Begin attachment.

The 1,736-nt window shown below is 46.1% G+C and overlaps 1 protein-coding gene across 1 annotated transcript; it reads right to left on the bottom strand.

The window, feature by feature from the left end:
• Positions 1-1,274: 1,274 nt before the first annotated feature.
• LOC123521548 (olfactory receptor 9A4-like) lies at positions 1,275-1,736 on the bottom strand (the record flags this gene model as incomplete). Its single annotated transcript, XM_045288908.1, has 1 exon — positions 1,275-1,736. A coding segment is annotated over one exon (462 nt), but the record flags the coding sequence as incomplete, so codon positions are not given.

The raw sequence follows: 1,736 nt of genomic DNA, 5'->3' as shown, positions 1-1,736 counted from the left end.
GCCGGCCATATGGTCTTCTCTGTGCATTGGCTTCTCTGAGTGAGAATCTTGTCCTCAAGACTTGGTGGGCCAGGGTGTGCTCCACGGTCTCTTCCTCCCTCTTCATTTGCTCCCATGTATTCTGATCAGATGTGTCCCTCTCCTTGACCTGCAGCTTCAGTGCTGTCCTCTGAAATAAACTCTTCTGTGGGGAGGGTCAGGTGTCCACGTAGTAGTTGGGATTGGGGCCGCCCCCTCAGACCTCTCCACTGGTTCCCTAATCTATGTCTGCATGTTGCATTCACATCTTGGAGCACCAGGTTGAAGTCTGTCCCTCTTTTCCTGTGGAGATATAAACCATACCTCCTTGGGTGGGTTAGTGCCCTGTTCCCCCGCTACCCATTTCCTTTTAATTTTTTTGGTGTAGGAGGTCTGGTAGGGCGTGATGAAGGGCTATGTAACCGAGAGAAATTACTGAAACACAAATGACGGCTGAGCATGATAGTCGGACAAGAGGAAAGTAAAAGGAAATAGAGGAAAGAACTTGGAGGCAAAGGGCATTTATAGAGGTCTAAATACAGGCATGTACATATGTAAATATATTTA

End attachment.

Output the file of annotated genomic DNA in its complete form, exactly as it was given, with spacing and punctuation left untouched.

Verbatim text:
The 1,736-nt window shown below is 46.1% G+C and overlaps 1 protein-coding gene across 1 annotated transcript; it reads right to left on the bottom strand.

The window, feature by feature from the left end:
• Positions 1-1,274: 1,274 nt before the first annotated feature.
• LOC123521548 (olfactory receptor 9A4-like) lies at positions 1,275-1,736 on the bottom strand (the record flags this gene model as incomplete). Its single annotated transcript, XM_045288908.1, has 1 exon — positions 1,275-1,736. A coding segment is annotated over one exon (462 nt), but the record flags the coding sequence as incomplete, so codon positions are not given.

The raw sequence follows: 1,736 nt of genomic DNA, 5'->3' as shown, positions 1-1,736 counted from the left end.
GCCGGCCATATGGTCTTCTCTGTGCATTGGCTTCTCTGAGTGAGAATCTTGTCCTCAAGACTTGGTGGGCCAGGGTGTGCTCCACGGTCTCTTCCTCCCTCTTCATTTGCTCCCATGTATTCTGATCAGATGTGTCCCTCTCCTTGACCTGCAGCTTCAGTGCTGTCCTCTGAAATAAACTCTTCTGTGGGGAGGGTCAGGTGTCCACGTAGTAGTTGGGATTGGGGCCGCCCCCTCAGACCTCTCCACTGGTTCCCTAATCTATGTCTGCATGTTGCATTCACATCTTGGAGCACCAGGTTGAAGTCTGTCCCTCTTTTCCTGTGGAGATATAAACCATACCTCCTTGGGTGGGTTAGTGCCCTGTTCCCCCGCTACCCATTTCCTTTTAATTTTTTTGGTGTAGGAGGTCTGGTAGGGCGTGATGAAGGGCTATGTAACCGAGAGAAATTACTGAAACACAAATGACGGCTGAGCATGATAGTCGGACAAGAGGAAAGTAAAAGGAAATAGAGGAAAGAACTTGGAGGCAAAGGGCATTTATAGAGGTCTAAATACAGGCATGTACATATGTAAATATATTTA